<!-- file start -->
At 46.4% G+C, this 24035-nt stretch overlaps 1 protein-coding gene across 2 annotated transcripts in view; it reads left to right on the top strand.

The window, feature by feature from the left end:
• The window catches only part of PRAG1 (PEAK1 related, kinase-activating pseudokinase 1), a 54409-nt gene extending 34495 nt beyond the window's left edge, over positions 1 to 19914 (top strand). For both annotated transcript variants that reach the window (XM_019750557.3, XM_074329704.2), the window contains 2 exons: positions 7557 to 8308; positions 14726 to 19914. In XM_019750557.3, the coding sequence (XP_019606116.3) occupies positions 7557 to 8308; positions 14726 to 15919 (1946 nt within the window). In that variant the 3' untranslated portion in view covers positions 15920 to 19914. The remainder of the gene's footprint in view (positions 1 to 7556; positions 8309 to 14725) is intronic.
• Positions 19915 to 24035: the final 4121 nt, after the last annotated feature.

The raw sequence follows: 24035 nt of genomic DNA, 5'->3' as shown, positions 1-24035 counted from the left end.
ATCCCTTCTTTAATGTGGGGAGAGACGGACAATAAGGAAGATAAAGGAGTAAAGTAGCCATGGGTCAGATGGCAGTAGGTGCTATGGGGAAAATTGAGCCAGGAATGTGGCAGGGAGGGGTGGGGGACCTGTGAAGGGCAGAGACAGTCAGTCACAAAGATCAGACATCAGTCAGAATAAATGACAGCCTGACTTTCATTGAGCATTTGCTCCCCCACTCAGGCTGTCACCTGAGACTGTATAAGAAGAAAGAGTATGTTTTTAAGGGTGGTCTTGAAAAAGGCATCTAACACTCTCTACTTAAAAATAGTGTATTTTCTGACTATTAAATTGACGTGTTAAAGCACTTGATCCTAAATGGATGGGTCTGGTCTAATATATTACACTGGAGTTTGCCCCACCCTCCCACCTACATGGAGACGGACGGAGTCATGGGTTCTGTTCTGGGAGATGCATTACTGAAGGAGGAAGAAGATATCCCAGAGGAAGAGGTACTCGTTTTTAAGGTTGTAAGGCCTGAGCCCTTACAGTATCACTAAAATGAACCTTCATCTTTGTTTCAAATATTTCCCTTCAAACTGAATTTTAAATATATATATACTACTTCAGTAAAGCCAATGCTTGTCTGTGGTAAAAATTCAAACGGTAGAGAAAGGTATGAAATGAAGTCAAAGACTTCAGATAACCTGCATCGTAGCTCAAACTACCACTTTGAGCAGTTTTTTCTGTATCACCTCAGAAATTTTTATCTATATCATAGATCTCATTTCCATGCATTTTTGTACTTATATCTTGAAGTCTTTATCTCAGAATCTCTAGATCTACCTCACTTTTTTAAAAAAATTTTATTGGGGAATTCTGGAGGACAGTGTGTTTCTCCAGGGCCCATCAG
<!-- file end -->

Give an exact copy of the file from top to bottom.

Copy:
At 46.4% G+C, this 24035-nt stretch overlaps 1 protein-coding gene across 2 annotated transcripts in view; it reads left to right on the top strand.

The window, feature by feature from the left end:
• The window catches only part of PRAG1 (PEAK1 related, kinase-activating pseudokinase 1), a 54409-nt gene extending 34495 nt beyond the window's left edge, over positions 1 to 19914 (top strand). For both annotated transcript variants that reach the window (XM_019750557.3, XM_074329704.2), the window contains 2 exons: positions 7557 to 8308; positions 14726 to 19914. In XM_019750557.3, the coding sequence (XP_019606116.3) occupies positions 7557 to 8308; positions 14726 to 15919 (1946 nt within the window). In that variant the 3' untranslated portion in view covers positions 15920 to 19914. The remainder of the gene's footprint in view (positions 1 to 7556; positions 8309 to 14725) is intronic.
• Positions 19915 to 24035: the final 4121 nt, after the last annotated feature.

The raw sequence follows: 24035 nt of genomic DNA, 5'->3' as shown, positions 1-24035 counted from the left end.
ATCCCTTCTTTAATGTGGGGAGAGACGGACAATAAGGAAGATAAAGGAGTAAAGTAGCCATGGGTCAGATGGCAGTAGGTGCTATGGGGAAAATTGAGCCAGGAATGTGGCAGGGAGGGGTGGGGGACCTGTGAAGGGCAGAGACAGTCAGTCACAAAGATCAGACATCAGTCAGAATAAATGACAGCCTGACTTTCATTGAGCATTTGCTCCCCCACTCAGGCTGTCACCTGAGACTGTATAAGAAGAAAGAGTATGTTTTTAAGGGTGGTCTTGAAAAAGGCATCTAACACTCTCTACTTAAAAATAGTGTATTTTCTGACTATTAAATTGACGTGTTAAAGCACTTGATCCTAAATGGATGGGTCTGGTCTAATATATTACACTGGAGTTTGCCCCACCCTCCCACCTACATGGAGACGGACGGAGTCATGGGTTCTGTTCTGGGAGATGCATTACTGAAGGAGGAAGAAGATATCCCAGAGGAAGAGGTACTCGTTTTTAAGGTTGTAAGGCCTGAGCCCTTACAGTATCACTAAAATGAACCTTCATCTTTGTTTCAAATATTTCCCTTCAAACTGAATTTTAAATATATATATACTACTTCAGTAAAGCCAATGCTTGTCTGTGGTAAAAATTCAAACGGTAGAGAAAGGTATGAAATGAAGTCAAAGACTTCAGATAACCTGCATCGTAGCTCAAACTACCACTTTGAGCAGTTTTTTCTGTATCACCTCAGAAATTTTTATCTATATCATAGATCTCATTTCCATGCATTTTTGTACTTATATCTTGAAGTCTTTATCTCAGAATCTCTAGATCTACCTCACTTTTTTAAAAAAATTTTATTGGGGAATTCTGGAGGACAGTGTGTTTCTCCAGGGCCCATCAG